Turkmenistan | Freedom House

Freedom of the Press



Freedom of the Press 2010

2010 Scores

Press Status

Not Free

Press Freedom Score
(0 = best, 100 = worst)


Political Environment
(0 = best, 40 = worst)


Economic Environment
(0 = best, 30 = worst)

  • President Gurbanguly Berdymukhammedov’s government continued to enforce near-total control over the media in 2009, despite constitutional protections for press freedom and freedom of expression.
  • Though libel remains a criminal offense, the law is rarely invoked given the intensity of self-censorship and the extreme scarcity of independent and critical reporting.
  • The authorities harassed local correspondents working for Radio Free Europe/Radio Liberty (RFE/RL) during the year. In January, the security services threatened Dovletmurat Yazguliev and Osman Hallyev, both correspondents for RFE/RL’s Turkmen service. In April, another RFE/RL reporter, Gurbandurdy Durdykuliyev, was intimidated with repeated vandalism of his home and car. Other reporters for foreign outlets continued to encounter insurmountable obstacles to accreditation, forcing them to work unofficially if at all.
  • In September 2009, Reporters Without Borders reported that the health of two imprisoned journalists, Sapardurdy Khadjiyev and Annakurban Amanklychev, was in jeopardy. They were arrested in 2006 with their colleague, Ogulsapar Muradova, who died several months later as a result of severe beatings in prison. The International Committee of the Red Cross has been denied access to Khadjiyev and Amanklychev, whose family members are all being held within the country.
  • The government retained an absolute monopoly on domestic media in 2009, directly controlling not only all domestic outlets, but also the printing presses, broadcasting facilities, and other infrastructure on which they depended. Several media leaders, like Begli Aliev of the state’s Altyn Asyr television channel, were fired during the year without recourse or justification.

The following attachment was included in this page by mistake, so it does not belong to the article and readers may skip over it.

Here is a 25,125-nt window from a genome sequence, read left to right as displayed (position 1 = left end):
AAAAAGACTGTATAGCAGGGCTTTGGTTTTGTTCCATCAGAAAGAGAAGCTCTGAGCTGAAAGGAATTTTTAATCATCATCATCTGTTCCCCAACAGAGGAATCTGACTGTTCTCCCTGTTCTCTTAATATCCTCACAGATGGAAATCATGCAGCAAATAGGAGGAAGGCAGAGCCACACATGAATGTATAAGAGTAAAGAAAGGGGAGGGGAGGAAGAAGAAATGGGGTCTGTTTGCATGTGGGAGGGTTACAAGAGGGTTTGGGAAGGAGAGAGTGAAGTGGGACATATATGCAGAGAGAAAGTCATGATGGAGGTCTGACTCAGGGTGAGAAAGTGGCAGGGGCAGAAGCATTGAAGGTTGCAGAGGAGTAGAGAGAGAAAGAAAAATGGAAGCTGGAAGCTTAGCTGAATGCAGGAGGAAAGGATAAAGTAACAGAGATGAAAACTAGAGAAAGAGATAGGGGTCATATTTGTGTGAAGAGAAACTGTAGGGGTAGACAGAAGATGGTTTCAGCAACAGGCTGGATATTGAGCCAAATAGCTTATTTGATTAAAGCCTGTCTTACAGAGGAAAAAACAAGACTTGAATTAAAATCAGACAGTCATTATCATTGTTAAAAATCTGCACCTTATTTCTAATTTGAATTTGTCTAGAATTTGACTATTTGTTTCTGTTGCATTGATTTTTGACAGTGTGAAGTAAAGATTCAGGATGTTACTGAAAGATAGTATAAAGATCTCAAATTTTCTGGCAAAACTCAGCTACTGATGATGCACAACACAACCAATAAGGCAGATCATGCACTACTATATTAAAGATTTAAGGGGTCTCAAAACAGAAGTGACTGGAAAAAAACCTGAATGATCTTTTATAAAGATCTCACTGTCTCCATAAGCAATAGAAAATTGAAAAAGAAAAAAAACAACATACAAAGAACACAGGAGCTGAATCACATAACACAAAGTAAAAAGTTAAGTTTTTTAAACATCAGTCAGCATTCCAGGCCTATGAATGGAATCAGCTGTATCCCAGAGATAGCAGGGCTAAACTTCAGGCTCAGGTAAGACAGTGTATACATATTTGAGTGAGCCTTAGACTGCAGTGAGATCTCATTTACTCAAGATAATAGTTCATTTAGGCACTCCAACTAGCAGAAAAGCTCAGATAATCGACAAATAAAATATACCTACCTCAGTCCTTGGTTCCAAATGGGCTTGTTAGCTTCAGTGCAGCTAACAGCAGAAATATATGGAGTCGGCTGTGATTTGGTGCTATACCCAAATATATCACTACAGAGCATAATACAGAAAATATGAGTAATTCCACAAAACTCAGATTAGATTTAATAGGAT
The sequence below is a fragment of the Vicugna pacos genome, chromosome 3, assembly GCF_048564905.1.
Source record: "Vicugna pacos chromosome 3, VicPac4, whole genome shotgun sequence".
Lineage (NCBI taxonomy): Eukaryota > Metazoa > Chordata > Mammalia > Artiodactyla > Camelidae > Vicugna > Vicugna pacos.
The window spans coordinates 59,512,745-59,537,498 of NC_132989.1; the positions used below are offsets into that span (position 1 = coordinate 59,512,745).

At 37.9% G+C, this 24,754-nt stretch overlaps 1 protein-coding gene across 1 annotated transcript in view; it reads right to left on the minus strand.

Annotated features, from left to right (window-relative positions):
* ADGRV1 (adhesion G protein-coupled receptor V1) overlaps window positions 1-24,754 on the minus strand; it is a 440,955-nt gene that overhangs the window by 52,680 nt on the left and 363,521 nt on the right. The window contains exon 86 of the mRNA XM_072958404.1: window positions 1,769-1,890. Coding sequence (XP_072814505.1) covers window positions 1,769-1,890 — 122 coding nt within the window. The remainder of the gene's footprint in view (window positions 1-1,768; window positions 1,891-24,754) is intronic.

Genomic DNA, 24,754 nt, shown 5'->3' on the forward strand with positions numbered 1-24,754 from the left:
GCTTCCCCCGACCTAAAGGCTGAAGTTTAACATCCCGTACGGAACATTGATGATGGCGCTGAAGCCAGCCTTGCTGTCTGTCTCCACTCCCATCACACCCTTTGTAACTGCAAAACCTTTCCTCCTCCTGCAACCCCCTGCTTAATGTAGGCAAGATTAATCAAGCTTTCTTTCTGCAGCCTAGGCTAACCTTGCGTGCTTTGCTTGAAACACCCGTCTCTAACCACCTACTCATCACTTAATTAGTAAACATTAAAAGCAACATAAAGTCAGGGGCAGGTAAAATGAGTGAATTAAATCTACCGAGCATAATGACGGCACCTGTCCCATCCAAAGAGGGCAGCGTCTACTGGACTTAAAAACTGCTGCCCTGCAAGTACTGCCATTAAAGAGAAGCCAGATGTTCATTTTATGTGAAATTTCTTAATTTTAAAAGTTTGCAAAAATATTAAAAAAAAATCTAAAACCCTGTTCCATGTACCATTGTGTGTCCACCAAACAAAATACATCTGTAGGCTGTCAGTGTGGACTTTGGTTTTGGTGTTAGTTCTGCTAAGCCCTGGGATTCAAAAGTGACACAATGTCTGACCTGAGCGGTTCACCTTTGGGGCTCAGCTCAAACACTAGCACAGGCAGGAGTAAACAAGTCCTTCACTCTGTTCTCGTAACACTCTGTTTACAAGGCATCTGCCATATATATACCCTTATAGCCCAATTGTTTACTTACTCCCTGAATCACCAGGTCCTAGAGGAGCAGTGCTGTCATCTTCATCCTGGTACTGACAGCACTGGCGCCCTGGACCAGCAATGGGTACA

• The authorities maintained a ban on foreign newspapers and periodical subscriptions, although copies of some politically benign newspapers like the Russian tabloid Argumenty i Fakty were sometimes available in bazaars.
  • Despite an absence of independent domestic media, many citizens had some access to international media through satellite dishes. In 2002 and 2007, the authorities ordered the removal of satellite dishes, but were forced to back down in the face of popular resistance and international condemnation.
  • Continued government restrictions and high costs kept internet access extremely limited in 2009, with only 1.5 percent of the population using the medium. The government controlled the dominant internet-service provider, TurkmenTeleCom, and restricted access to critical sites including regional news sources located outside Turkmenistan, opposition websites operated by Turkmens living abroad, and foreign outlets like the British Broadcasting Corporation. The country remained on the Committee to Protect Journalists’ list of the world’s worst environments for bloggers.